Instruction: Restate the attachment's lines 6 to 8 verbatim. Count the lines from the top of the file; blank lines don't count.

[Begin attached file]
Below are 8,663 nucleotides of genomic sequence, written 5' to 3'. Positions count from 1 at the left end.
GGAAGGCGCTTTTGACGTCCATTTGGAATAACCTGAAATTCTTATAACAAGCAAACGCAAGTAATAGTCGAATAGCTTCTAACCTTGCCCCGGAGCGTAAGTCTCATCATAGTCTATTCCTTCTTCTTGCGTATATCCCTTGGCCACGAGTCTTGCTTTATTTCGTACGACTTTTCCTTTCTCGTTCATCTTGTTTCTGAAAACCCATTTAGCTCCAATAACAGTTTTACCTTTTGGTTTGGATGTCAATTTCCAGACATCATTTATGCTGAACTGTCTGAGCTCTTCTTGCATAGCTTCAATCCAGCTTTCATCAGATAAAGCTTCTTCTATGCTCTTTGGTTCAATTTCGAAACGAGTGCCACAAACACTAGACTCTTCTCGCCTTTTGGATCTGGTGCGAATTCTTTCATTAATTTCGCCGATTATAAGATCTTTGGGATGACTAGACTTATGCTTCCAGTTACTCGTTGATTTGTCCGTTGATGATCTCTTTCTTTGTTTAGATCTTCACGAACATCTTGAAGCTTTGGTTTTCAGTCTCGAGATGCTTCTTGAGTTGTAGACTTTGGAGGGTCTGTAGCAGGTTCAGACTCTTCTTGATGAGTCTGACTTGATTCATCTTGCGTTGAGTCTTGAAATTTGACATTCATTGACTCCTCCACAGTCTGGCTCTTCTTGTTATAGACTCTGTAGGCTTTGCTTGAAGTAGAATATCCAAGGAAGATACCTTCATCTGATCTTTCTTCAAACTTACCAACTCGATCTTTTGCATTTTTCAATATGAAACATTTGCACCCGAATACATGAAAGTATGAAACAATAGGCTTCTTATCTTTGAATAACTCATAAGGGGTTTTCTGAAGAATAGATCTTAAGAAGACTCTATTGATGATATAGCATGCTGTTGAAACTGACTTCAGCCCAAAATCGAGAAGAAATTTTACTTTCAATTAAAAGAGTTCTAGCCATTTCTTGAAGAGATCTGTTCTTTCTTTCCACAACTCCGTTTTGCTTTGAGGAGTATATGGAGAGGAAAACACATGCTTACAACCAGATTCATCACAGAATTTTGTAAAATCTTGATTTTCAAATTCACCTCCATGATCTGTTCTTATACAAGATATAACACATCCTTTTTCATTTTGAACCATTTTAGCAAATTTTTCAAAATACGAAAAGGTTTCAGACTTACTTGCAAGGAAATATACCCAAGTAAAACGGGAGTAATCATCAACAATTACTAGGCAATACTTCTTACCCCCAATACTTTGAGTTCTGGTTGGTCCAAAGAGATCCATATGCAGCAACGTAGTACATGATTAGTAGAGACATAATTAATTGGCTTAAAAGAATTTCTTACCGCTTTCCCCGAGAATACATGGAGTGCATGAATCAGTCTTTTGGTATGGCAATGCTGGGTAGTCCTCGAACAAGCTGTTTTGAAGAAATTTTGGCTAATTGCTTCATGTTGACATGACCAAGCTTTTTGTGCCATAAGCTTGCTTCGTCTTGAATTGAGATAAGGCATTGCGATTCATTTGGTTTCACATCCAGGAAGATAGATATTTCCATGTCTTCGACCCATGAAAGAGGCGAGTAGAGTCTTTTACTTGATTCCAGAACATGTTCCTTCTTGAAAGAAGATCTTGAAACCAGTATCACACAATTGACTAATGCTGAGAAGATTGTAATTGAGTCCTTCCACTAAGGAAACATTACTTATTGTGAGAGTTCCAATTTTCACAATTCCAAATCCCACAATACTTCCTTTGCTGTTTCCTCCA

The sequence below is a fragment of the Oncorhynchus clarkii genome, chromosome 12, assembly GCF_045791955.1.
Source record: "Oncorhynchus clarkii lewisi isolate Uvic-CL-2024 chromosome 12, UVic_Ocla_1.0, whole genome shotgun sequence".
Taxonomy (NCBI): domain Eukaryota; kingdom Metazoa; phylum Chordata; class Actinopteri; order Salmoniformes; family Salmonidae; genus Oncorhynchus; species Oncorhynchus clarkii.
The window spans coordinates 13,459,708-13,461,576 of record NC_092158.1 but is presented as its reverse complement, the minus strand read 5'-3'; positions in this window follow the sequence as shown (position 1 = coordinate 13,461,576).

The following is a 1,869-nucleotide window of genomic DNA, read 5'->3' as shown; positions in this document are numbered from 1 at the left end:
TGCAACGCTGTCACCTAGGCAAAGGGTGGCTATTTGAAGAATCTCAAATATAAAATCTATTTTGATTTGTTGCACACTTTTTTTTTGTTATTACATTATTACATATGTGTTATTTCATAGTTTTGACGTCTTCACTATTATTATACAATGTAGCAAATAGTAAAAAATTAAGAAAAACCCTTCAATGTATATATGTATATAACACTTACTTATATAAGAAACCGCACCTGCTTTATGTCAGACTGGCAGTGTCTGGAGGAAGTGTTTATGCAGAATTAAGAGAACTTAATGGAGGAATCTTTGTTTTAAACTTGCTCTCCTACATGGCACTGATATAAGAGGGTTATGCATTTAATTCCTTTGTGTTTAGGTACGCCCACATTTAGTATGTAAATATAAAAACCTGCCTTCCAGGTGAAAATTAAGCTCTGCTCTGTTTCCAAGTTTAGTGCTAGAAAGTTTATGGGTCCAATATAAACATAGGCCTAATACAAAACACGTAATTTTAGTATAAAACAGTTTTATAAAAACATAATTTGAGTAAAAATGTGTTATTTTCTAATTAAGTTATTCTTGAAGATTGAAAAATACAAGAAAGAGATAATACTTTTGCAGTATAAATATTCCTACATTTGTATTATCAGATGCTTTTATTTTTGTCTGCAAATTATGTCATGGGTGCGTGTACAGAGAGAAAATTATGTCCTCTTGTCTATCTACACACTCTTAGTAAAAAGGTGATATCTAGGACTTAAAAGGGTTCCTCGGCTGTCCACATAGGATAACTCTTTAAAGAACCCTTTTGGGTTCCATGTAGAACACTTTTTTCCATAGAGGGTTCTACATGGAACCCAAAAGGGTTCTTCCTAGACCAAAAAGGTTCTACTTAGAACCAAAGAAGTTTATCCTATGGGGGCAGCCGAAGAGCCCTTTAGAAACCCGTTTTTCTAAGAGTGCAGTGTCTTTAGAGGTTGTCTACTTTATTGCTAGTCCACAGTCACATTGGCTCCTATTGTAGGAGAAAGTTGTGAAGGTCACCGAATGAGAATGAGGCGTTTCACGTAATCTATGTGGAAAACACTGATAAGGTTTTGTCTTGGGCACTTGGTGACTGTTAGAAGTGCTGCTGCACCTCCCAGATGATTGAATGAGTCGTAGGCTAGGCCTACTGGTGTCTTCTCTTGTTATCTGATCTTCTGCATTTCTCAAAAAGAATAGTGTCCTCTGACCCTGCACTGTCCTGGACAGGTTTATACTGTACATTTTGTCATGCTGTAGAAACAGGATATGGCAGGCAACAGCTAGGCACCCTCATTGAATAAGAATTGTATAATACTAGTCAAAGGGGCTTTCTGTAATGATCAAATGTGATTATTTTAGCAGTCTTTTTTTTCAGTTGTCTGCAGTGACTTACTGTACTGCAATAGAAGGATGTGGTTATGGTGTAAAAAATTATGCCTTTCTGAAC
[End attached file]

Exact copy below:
The window spans coordinates 13,459,708-13,461,576 of record NC_092158.1 but is presented as its reverse complement, the minus strand read 5'-3'; positions in this window follow the sequence as shown (position 1 = coordinate 13,461,576).

The following is a 1,869-nucleotide window of genomic DNA, read 5'->3' as shown; positions in this document are numbered from 1 at the left end:
TGCAACGCTGTCACCTAGGCAAAGGGTGGCTATTTGAAGAATCTCAAATATAAAATCTATTTTGATTTGTTGCACACTTTTTTTTTGTTATTACATTATTACATATGTGTTATTTCATAGTTTTGACGTCTTCACTATTATTATACAATGTAGCAAATAGTAAAAAATTAAGAAAAACCCTTCAATGTATATATGTATATAACACTTACTTATATAAGAAACCGCACCTGCTTTATGTCAGACTGGCAGTGTCTGGAGGAAGTGTTTATGCAGAATTAAGAGAACTTAATGGAGGAATCTTTGTTTTAAACTTGCTCTCCTACATGGCACTGATATAAGAGGGTTATGCATTTAATTCCTTTGTGTTTAGGTACGCCCACATTTAGTATGTAAATATAAAAACCTGCCTTCCAGGTGAAAATTAAGCTCTGCTCTGTTTCCAAGTTTAGTGCTAGAAAGTTTATGGGTCCAATATAAACATAGGCCTAATACAAAACACGTAATTTTAGTATAAAACAGTTTTATAAAAACATAATTTGAGTAAAAATGTGTTATTTTCTAATTAAGTTATTCTTGAAGATTGAAAAATACAAGAAAGAGATAATACTTTTGCAGTATAAATATTCCTACATTTGTATTATCAGATGCTTTTATTTTTGTCTGCAAATTATGTCATGGGTGCGTGTACAGAGAGAAAATTATGTCCTCTTGTCTATCTACACACTCTTAGTAAAAAGGTGATATCTAGGACTTAAAAGGGTTCCTCGGCTGTCCACATAGGATAACTCTTTAAAGAACCCTTTTGGGTTCCATGTAGAACACTTTTTTCCATAGAGGGTTCTACATGGAACCCAAAAGGGTTCTTCCTAGACCAAAAAGGTTCTACTTAGAACCAAAGAAGTTTATCCTATGGGGGCAGCCGAAGAGCCCTTTAGAAACCCGTTTTTCTAAGAGTGCAGTGTCTTTAGAGGTTGTCTACTTTATTGCTAGTCCACAGTCACATTGGCTCCTATTGTAGGAGAAAGTTGTGAAGGTCACCGAATGAGAATGAGGCGTTTCACGTAATCTATGTGGAAAACACTGATAAGGTTTTGTCTTGGGCACTTGGTGACTGTTAGAAGTGCTGCTGCACCTCCCAGATGATTGAATGAGTCGTAGGCTAGGCCTACTGGTGTCTTCTCTTGTTATCTGATCTTCTGCATTTCTCAAAAAGAATAGTGTCCTCTGACCCTGCACTGTCCTGGACAGGTTTATACTGTACATTTTGTCATGCTGTAGAAACAGGATATGGCAGGCAACAGCTAGGCACCCTCATTGAATAAGAATTGTATAATACTAGTCAAAGGGGCTTTCTGTAATGATCAAATGTGATTATTTTAGCAGTCTTTTTTTTCAGTTGTCTGCAGTGACTTACTGTACTGCAATAGAAGGATGTGGTTATGGTGTAAAAAATTATGCCTTTCTGAAC